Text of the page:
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The Princeton union. [volume] (Princeton, Minn.) 1876-1976, April 28, 1910, Image 4

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PmfclisHad Ertrr Thunday
anlnesa Manager.
The potato is not the only product
in which an oversupply prevails.
There is the political candidate.
William R. Hearst analyses the so
called "insurgent" as 90 per cent
wind and 10 per cent activity. There
are many who will agree with his
The difference: In Missouri the re
cent frosts blighted the peaches. In
Minnesota the peaches were improved
the frosts merely gave them a more
roseate hue.
We see another advance in the price
of hogs coming. Germany has again
opened its ports to American pork
and pork products and the packers
are much elated.
That man Hearst is always differ
ent from anyone elsehe never coin
cides with popular sentiment. Now
we find him denouncing Roosevelt
and praising Taft.
One of the issues in the state cam
paign this fall will be Governor Eber
hart's knowledge of the great Ameri
can game of poker. The momentous
question is: Can the governor play
the game?
Daniel Waldo Field, a millionaire
shoe manufacturer of Brockton,
Mass., and a self-made man, has en
tered Harvard university as a student
in the school of business. He should
have entered as an instructor.
Once in ten years the maiden lady
of doubtful age is obliged to tell the
year of her birth.Pine County
Not necessarily. It is a tactful
enumerator indeed who can squeeze
from an old maid her exact age.
A rumor is current that Bemidji is
also in the "dry," or Indian, country.
Whether it is or not will probably de
pend upon the light in which Gum
shoe Johnson sees it. Do the munic
cipal authorities of Bemidji stand in
with Pussy?
Superintendent Youngdahl of the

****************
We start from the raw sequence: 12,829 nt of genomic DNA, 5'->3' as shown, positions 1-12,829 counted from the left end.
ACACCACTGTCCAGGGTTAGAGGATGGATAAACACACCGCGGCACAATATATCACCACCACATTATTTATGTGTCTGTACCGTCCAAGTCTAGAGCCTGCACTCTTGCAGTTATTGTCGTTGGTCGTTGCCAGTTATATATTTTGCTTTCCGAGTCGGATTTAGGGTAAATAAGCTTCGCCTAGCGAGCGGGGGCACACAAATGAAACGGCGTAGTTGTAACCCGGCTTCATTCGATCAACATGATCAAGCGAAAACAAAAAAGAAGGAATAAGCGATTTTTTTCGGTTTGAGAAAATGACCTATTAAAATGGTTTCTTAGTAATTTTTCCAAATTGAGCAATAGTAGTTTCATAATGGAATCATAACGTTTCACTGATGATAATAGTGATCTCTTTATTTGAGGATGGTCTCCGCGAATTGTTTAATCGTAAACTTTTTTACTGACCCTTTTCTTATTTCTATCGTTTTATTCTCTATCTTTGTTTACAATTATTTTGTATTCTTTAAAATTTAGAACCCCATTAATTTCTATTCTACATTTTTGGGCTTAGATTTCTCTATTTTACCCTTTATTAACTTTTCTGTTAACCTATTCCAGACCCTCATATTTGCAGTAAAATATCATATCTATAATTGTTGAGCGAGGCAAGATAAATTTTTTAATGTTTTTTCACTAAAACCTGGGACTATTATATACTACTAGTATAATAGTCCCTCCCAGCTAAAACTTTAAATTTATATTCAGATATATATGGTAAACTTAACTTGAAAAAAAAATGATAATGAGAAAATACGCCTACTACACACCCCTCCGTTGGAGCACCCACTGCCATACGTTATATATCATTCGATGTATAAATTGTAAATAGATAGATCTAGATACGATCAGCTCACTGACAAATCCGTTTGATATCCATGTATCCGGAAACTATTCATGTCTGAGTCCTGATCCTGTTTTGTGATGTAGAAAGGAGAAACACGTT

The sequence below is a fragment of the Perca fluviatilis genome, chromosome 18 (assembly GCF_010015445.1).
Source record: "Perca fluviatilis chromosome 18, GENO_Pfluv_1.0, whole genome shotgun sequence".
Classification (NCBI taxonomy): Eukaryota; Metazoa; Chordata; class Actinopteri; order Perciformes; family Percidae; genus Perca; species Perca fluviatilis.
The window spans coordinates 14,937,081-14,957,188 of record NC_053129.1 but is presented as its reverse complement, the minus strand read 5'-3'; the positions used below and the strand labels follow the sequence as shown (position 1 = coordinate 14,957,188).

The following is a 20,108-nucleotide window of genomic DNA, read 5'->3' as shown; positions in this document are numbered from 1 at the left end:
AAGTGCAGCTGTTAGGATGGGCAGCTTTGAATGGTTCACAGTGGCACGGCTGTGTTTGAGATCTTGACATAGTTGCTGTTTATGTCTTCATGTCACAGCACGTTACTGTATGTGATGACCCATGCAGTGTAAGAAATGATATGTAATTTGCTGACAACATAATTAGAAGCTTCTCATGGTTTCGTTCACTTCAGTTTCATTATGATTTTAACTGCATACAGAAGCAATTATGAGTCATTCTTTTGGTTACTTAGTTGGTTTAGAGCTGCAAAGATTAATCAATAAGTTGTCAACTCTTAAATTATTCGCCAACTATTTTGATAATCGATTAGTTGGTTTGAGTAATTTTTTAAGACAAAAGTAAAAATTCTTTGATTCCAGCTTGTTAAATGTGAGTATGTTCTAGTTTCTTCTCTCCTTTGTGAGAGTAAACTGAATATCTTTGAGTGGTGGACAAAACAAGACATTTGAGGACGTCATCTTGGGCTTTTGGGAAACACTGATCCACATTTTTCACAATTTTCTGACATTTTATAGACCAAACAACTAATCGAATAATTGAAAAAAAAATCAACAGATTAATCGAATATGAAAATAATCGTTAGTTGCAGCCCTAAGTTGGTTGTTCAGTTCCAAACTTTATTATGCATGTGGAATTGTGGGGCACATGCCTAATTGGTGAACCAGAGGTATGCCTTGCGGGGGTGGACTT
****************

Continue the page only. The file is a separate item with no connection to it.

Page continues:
anti-saloon league predicts that if the
republican state convention refuses to
indorse county option in its platform
30 per cent of the delegates will bolt.
Bolt where to, Mr. YoungdahP Into
the arms of Billy Hamm?
President Taft is generally com
mended for appointing Governor
Hughes of New York to the supreme
bench. The one public man of prom
inence who files a dissenting opinion
is William J. Bryan. Bryan thinks
Hughes will be inclined to favor cor
porate wealtn.
Another clerk has been arrested at
the port of New York upon a charge
of conspiracy to defraud the govern
ment out of customs duties on sugar.
It will doubtless be the same old story
he will go to jail while the thieves
higher upthe sugar magnateswill
be unmolested.
The Y. M. C. A. boys at Duluth
have been ordered to discontinue the
operation of their home-made wireless
instruments because it interfered with
the regular system established there.
Who owns the air? Shouldn't it be
just as free for those budding geniuses
as for the wireless company?
Marjorie Gould, in marrying young
Drexel, set a very good example to
her sister heiresses in this country.
She did not go gallivanting about
Europe with her checkbook in her
jiandas do most of the young
heiressesseeking to purchase some
libertine with a title. A plain Ameri
can citizen was good enough for
Many men who scrambled out upon
the housetops to see Mr. Halley's
comet in all its glory and reported to
their friends that they had succeeded
locating it were fooled by that
beauteous celestial luminary, Venus.
They have the consolation of know
ing, however, that many a mortal
man has been fooled by Venuses be
fore them.
Chas. H. Braden of Spokane,
Wash., a former Baptist preacher who
is now a candidate for a seat in con
gress, charges an admission fee to
those who desire to hear him spout,
says a daily paper. In Minnesota
there are wind-projecting candidates
who couldn't command an audience
even were they to offer to pay the
audience for attending.
The supreme court of Illinois has
declared constitutional the law pro
hibiting women from working in fac
tories or stores more than ten hours
a day. It seems that heretofore a
twelve-hour working day has been en
forced for womena disgrace to any
state. Even ten hours a day is too
long to compel women to work for the
pittance which is doled out to them
by the factory owners.
A further change in the house rules
was demanded in a resolution pre
sented last week by Representative
Fowler of New Jersey. Mr. Fowler
named several objectionable features
which he would like to have removed.
He says Joe Cannon has still too
much power. If they continue to cut
and slash at the rules of the house
of representatives there will be no
more of the orginal left than there is
of the rules of football.
Ortonville has had an election re
cently ana much bitterness has been
engendered. W. C. Whiteman of the
Herald-Star thus graphically paints
a pen picture of a certain individual
whom he describes as a "disappointed
and discredited politician:" "A